Unitarian Church, Salem. Photo Source: Salem Public Library.
Sunday. Tuesday is election day. The papers reported the sermons for the local churches:
Unitarian church: Sermon: “The Unitarian Viewpoint of Man and Humanity.” . . . All friends of progressive thought and of liberal religion are cordially invited . . . The Men’s Liberal Club will meet Wednesday evening . . .
First Methodist Episcopal: “Men and Measure.” Epworth League: “the Citizen’s Great Opportunity.”
First Christian: “Good Citizenship”
First Baptist: “Why I Vote Dry.”
United Evangelical: “The Tobacco Habit: and Alcohol Not A Food.
Most of the meetings on this Sunday pastoral exchanges, as the paper reported: “Many Pastors Exchange – A novel plan is on for this evening in most of the city churches. There will be a general exchange of pulpits on the part of ministers and none will know which church he is to preach until 6:45 when a committee meeting at the YMCA will arrange things and notify the pastors.”
In the editorial section, the Oregon Statesman comes out for prohibition, arguing “the open saloon, as seen in America, is an unmixed evil. It has no moral right to exist. All of its results are against the public good. Secondly, the saloon is an economic waste.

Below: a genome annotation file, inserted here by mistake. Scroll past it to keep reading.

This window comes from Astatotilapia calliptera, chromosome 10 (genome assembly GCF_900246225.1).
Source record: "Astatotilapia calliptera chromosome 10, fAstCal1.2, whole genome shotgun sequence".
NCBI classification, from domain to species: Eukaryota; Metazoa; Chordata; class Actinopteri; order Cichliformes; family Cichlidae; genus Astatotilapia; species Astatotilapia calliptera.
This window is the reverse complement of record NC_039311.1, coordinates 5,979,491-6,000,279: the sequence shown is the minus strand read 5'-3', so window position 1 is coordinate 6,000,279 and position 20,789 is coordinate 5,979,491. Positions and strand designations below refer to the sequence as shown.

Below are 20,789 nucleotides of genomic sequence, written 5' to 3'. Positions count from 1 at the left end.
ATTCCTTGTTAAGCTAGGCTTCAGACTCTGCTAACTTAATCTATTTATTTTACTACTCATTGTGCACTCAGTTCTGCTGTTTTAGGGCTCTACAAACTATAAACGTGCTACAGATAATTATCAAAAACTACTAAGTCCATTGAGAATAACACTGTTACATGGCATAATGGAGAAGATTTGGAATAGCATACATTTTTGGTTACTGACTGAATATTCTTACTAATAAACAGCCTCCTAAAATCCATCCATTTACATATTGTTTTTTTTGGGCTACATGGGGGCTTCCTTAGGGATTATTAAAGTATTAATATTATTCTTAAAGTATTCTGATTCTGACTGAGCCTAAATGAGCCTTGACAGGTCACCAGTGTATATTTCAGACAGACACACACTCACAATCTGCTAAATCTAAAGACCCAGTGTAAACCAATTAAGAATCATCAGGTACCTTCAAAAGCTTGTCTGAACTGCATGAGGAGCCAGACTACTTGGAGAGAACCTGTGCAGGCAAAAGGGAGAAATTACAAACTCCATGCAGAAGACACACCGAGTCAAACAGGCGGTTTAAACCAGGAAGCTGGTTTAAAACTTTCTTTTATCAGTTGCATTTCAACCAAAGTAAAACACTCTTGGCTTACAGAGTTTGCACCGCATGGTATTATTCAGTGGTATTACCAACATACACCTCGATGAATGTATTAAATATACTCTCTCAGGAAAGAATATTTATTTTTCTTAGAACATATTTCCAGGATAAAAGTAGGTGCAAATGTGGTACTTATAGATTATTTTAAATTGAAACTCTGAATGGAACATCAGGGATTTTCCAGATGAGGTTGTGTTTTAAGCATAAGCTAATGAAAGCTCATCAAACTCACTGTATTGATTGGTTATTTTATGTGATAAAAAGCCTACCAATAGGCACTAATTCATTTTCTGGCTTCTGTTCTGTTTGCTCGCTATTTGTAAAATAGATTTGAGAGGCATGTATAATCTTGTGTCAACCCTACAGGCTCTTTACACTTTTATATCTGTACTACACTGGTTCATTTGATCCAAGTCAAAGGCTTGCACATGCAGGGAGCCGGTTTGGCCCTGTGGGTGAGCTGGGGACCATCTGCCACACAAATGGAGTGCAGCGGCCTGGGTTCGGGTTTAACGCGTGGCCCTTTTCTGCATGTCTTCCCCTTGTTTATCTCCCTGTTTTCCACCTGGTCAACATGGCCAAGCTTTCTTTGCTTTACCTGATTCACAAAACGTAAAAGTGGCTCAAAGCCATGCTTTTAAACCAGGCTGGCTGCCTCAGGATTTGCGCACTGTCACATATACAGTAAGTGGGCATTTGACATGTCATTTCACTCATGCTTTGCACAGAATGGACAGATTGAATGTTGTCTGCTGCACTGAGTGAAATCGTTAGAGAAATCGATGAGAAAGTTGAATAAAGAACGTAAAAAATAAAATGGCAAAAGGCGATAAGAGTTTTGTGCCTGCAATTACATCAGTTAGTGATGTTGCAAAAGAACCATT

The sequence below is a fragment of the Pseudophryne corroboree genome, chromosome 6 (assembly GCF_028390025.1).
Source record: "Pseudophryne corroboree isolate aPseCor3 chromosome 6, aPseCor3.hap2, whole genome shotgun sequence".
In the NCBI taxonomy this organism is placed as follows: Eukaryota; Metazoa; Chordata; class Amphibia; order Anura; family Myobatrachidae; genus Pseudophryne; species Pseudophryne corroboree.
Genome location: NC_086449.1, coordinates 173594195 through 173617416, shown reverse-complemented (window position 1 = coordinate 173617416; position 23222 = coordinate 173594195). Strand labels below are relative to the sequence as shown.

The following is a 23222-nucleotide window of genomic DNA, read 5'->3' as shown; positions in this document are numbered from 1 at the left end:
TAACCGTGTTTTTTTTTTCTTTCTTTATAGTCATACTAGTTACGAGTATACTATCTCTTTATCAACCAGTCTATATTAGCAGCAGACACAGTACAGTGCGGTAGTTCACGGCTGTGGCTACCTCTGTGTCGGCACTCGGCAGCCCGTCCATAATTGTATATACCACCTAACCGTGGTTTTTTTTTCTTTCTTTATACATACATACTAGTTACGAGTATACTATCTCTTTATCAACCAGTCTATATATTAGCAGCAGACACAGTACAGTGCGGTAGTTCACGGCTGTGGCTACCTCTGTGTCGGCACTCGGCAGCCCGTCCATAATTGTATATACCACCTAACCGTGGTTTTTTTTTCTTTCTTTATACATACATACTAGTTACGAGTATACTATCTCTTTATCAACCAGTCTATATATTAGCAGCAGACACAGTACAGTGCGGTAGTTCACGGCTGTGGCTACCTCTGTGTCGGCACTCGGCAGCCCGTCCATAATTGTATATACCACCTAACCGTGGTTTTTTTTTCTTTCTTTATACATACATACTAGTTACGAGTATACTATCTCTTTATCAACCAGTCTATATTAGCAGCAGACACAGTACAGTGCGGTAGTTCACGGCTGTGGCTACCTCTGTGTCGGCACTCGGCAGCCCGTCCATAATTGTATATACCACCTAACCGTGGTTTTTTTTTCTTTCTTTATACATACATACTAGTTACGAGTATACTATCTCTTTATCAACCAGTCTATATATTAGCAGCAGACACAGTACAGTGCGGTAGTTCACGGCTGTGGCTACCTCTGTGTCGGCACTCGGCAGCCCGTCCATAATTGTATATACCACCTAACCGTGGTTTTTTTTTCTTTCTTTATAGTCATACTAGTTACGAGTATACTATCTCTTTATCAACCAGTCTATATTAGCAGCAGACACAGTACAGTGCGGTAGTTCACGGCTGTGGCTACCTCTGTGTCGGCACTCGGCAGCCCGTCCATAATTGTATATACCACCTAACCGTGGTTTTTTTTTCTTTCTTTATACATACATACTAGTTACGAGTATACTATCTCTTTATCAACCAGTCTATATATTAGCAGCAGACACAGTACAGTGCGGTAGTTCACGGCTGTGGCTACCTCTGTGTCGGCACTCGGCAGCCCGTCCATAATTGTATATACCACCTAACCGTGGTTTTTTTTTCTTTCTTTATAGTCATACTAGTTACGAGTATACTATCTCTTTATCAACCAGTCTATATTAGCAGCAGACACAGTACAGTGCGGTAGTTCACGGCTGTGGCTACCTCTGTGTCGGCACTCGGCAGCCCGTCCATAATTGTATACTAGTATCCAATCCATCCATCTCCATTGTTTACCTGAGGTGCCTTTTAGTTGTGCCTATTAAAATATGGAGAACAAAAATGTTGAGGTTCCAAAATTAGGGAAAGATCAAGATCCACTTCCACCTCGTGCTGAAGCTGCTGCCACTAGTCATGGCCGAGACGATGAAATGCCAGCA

An op-ed piece by W. H. Alburn quotes an Arizona newspaper which suggested “the very best thing to do from now henceforth is to cease talking about the war. The next best thing to do is for the newspapers to cut the war news to the fewest words possible, and at the same time abandon the black headlines which excite and depress the readers and business generally.” The writer argues that to “suppress the news, and we open a way into men’s minds and hearts for blind fear.” The writer sees a silver lining: “Every day brings stories of improving business, of industries recovering from the apparent knock-out blows, of easier credit and bigger buying orders.”
In local advertising, Vick Brothers advertises “Ajax non-skid tires; Guaranteed 5000 miles – in writing!”